Earlier this month, the £130 million Bluefield Solar Income Fund started trading on the London Stock Exchange.
The investment fund, which will focus on large-scale agricultural and industrial solar assets, outperformed all predictions in its initial public offering (IPO) where it raised £130 million – significantly more than the minimum target of £75 million.
The fund is the first of its kind for solar in the UK and its success hints that institutional investors are beginning to recognise the value of solar assets. Right now there is just one other renewable fund listed on the stock exchange and it focuses on wind. Bluefield’s solar fund represents a pivotal moment in the industry’s development as attracting the interest of hard-nosed investors remains key to unlocking solar’s potential in the UK.
Speaking to Solar Power Portal, James Armstrong a managing partner of Bluefield LLP explained why solar PV is becoming more attractive to investors. He said: “The nature of the solar asset lends itself well for investment – it’s classic infrastructure: the irradiation is very stable, the technology to capture it is very stable; therefore you have a very stable income and that’s the nub of it. Solar works very well for what investors are looking for today.”
Asked whether the success of the IPO took Bluefield by surprise, Armstrong responded: “The reason why the IPO was so successful is that the solar industry has established itself.”
He continued: “There is a general perception that there is very good legislation. As an investment team we have invested across Europe historically and we think the UK has very good established legislation. I think that there is also potential for very significant growth which needs a lot of capital – so you have that scale point.”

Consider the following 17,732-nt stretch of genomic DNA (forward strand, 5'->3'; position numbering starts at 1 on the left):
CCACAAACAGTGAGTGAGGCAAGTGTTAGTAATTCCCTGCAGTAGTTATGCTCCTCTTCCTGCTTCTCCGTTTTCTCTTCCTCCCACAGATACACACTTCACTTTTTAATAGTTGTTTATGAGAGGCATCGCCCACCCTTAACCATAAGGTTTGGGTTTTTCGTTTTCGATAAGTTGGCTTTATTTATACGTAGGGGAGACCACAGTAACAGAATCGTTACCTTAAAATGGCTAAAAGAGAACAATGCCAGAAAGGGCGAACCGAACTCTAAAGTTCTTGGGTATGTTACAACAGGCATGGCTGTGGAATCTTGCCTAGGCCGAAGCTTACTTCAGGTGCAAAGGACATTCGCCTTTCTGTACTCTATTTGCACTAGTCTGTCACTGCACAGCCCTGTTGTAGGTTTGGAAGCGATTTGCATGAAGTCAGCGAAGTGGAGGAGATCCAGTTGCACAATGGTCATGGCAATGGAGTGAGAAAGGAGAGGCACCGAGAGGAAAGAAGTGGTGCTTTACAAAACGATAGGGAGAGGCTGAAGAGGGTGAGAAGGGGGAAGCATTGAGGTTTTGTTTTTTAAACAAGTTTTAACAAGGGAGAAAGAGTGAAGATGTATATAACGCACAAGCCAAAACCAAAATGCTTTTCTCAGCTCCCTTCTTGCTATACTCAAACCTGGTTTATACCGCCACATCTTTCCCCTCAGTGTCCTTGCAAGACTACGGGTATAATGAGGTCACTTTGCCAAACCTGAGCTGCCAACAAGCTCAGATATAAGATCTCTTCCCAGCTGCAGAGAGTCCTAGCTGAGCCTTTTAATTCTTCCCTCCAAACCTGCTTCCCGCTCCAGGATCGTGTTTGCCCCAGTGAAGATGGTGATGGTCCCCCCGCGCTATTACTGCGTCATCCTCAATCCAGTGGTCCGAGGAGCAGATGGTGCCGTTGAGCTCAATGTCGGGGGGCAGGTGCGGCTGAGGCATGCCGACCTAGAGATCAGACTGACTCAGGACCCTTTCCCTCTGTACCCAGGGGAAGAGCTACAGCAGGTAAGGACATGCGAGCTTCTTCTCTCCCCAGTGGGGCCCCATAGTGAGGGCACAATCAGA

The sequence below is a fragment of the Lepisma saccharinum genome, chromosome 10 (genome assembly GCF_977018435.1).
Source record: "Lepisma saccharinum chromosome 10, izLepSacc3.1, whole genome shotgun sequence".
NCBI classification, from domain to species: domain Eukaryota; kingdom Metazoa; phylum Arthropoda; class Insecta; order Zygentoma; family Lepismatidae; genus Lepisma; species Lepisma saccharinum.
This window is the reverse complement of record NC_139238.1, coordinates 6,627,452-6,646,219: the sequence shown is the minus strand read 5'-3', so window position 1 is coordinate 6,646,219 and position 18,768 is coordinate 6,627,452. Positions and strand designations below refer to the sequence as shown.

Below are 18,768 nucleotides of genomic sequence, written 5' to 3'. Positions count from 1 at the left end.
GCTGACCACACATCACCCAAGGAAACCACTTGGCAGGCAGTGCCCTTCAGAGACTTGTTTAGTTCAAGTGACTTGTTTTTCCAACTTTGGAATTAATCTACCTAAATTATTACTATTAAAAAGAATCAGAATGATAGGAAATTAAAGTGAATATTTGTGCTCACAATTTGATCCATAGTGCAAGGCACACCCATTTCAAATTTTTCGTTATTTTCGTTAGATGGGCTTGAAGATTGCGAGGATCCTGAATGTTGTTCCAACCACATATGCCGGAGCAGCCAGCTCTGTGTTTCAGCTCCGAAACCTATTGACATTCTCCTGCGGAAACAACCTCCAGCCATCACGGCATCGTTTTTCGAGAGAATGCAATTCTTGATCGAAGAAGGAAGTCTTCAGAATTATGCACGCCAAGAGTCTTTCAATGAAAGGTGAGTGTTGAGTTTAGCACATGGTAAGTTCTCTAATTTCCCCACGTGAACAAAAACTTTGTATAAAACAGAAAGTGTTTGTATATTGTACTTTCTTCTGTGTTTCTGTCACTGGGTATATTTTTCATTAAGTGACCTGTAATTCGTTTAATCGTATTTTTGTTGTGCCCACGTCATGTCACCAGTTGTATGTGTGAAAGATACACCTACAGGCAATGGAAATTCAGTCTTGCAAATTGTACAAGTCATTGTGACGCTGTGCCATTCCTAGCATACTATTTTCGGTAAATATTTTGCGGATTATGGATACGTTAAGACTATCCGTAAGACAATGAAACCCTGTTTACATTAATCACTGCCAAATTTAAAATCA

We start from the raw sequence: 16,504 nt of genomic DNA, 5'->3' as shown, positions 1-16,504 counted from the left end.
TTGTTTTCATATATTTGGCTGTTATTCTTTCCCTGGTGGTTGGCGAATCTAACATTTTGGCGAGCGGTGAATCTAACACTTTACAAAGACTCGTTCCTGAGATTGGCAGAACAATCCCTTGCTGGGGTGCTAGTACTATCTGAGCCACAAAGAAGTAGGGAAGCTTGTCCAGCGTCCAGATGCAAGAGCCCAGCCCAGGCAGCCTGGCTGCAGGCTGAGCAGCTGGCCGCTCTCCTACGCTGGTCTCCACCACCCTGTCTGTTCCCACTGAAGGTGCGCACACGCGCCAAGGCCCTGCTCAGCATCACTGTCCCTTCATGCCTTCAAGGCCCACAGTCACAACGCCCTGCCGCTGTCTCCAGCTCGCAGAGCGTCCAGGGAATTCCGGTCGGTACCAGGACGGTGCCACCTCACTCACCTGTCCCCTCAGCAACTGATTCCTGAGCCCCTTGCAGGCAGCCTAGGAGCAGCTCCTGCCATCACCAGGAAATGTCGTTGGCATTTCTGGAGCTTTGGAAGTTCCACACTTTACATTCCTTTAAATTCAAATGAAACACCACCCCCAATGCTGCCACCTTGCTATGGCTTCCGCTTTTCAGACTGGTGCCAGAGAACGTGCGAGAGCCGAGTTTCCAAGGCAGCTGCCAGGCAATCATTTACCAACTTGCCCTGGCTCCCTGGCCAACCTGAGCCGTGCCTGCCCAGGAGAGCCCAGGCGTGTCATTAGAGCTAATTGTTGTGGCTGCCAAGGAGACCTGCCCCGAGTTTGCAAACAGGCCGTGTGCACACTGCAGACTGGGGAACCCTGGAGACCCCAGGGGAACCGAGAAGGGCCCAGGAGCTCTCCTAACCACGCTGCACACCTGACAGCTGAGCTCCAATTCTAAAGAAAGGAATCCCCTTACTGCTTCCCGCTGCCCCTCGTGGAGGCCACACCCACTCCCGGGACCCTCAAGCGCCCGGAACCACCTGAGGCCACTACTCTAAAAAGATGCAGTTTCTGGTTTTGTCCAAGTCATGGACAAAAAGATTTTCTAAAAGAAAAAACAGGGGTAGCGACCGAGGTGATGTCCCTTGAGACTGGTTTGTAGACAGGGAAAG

Armstrong was keen to credit the much-maligned energy minister Greg Barker for the role he played in shoring up solar’s policy landscape as well as investor confidence by publicly reiterating his 20GW by 2020 ambition.
The fund’s flotation attracted a number of high-profile investors but it was the diversity of those that came in that proved crucial. Armstrong explained: “The interesting thing for the market is that there was a broad base of investors so we knew that we were not going to be reliant on a few, even though we have some very big investors who came in. Investors included income funds and ethical funds, right through to big wealth management groups and private finance groups – so a very broad range.”
To illustrate the point, ethical investors CCLA Investment Management snapped up 25 million shares worth 19.2% while investment heavyweights Blackrock managed to get hold of almost 10% of the solar fund.
The fund’s projects will all be UK-based with a clear focus on large-scale solar. “The first wave will largely be ground-based; a mixture of large-scale agricultural-sited arrays and commercial projects,” explained Armstrong.
He added: “We are working with some of the key contractors in the ground mount market with a very significant pipeline. In order to deliver that £130 million there is a pipeline that is significantly in excess of that.
“There is also the industrial/commercial side which is one we like – we think it’s a really good model. They tend to be smaller as an asset size simply because of availability of land. Again, it’s something that we like and will have within the portfolio.”
Bluefield will be working with contractors between now and March in order to deliver the fund but doesn’t plan on stopping there, with the fund aiming to get £300 to £400 million in the next two to three years.
Asked whether the fund would open the door for more institutional investors in the UK solar market, Armstrong concluded: “For me it marks a very important milestone in the development in the industry. To attract very significant institutional investors is imperative if we are to build on the 2.5GW we currently have and get anywhere near Greg Barker’s ambition of 20GW by 2020.”